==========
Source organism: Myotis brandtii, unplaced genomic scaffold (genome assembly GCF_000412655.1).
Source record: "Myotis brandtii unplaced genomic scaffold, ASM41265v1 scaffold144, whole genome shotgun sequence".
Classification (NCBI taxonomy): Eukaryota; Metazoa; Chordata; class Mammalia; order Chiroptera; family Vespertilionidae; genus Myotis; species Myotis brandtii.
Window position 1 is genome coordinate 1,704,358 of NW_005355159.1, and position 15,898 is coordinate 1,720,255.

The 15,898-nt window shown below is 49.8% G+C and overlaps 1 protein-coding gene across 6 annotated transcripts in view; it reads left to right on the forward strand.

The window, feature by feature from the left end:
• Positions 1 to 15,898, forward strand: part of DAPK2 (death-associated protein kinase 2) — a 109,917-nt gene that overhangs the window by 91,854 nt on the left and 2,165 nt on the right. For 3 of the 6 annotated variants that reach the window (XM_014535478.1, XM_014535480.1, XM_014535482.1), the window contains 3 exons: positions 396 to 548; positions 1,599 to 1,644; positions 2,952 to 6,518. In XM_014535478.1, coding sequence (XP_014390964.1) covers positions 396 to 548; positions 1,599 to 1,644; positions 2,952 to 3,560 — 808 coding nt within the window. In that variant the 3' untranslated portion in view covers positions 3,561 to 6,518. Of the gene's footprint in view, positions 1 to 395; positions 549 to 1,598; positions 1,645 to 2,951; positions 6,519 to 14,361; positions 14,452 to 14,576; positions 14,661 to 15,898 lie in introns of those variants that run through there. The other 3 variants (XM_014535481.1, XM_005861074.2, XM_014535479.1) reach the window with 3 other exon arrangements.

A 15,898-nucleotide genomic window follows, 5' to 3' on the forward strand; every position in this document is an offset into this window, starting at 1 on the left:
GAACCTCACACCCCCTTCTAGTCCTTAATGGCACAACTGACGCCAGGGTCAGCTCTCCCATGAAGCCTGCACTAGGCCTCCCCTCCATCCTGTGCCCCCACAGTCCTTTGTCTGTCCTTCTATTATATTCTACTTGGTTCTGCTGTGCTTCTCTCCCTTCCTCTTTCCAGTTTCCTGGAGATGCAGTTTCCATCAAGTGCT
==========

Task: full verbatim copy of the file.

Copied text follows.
Source organism: Myotis brandtii, unplaced genomic scaffold (genome assembly GCF_000412655.1).
Source record: "Myotis brandtii unplaced genomic scaffold, ASM41265v1 scaffold144, whole genome shotgun sequence".
Classification (NCBI taxonomy): Eukaryota; Metazoa; Chordata; class Mammalia; order Chiroptera; family Vespertilionidae; genus Myotis; species Myotis brandtii.
Window position 1 is genome coordinate 1,704,358 of NW_005355159.1, and position 15,898 is coordinate 1,720,255.

The 15,898-nt window shown below is 49.8% G+C and overlaps 1 protein-coding gene across 6 annotated transcripts in view; it reads left to right on the forward strand.

The window, feature by feature from the left end:
• Positions 1 to 15,898, forward strand: part of DAPK2 (death-associated protein kinase 2) — a 109,917-nt gene that overhangs the window by 91,854 nt on the left and 2,165 nt on the right. For 3 of the 6 annotated variants that reach the window (XM_014535478.1, XM_014535480.1, XM_014535482.1), the window contains 3 exons: positions 396 to 548; positions 1,599 to 1,644; positions 2,952 to 6,518. In XM_014535478.1, coding sequence (XP_014390964.1) covers positions 396 to 548; positions 1,599 to 1,644; positions 2,952 to 3,560 — 808 coding nt within the window. In that variant the 3' untranslated portion in view covers positions 3,561 to 6,518. Of the gene's footprint in view, positions 1 to 395; positions 549 to 1,598; positions 1,645 to 2,951; positions 6,519 to 14,361; positions 14,452 to 14,576; positions 14,661 to 15,898 lie in introns of those variants that run through there. The other 3 variants (XM_014535481.1, XM_005861074.2, XM_014535479.1) reach the window with 3 other exon arrangements.

A 15,898-nucleotide genomic window follows, 5' to 3' on the forward strand; every position in this document is an offset into this window, starting at 1 on the left:
GAACCTCACACCCCCTTCTAGTCCTTAATGGCACAACTGACGCCAGGGTCAGCTCTCCCATGAAGCCTGCACTAGGCCTCCCCTCCATCCTGTGCCCCCACAGTCCTTTGTCTGTCCTTCTATTATATTCTACTTGGTTCTGCTGTGCTTCTCTCCCTTCCTCTTTCCAGTTTCCTGGAGATGCAGTTTCCATCAAGTGCT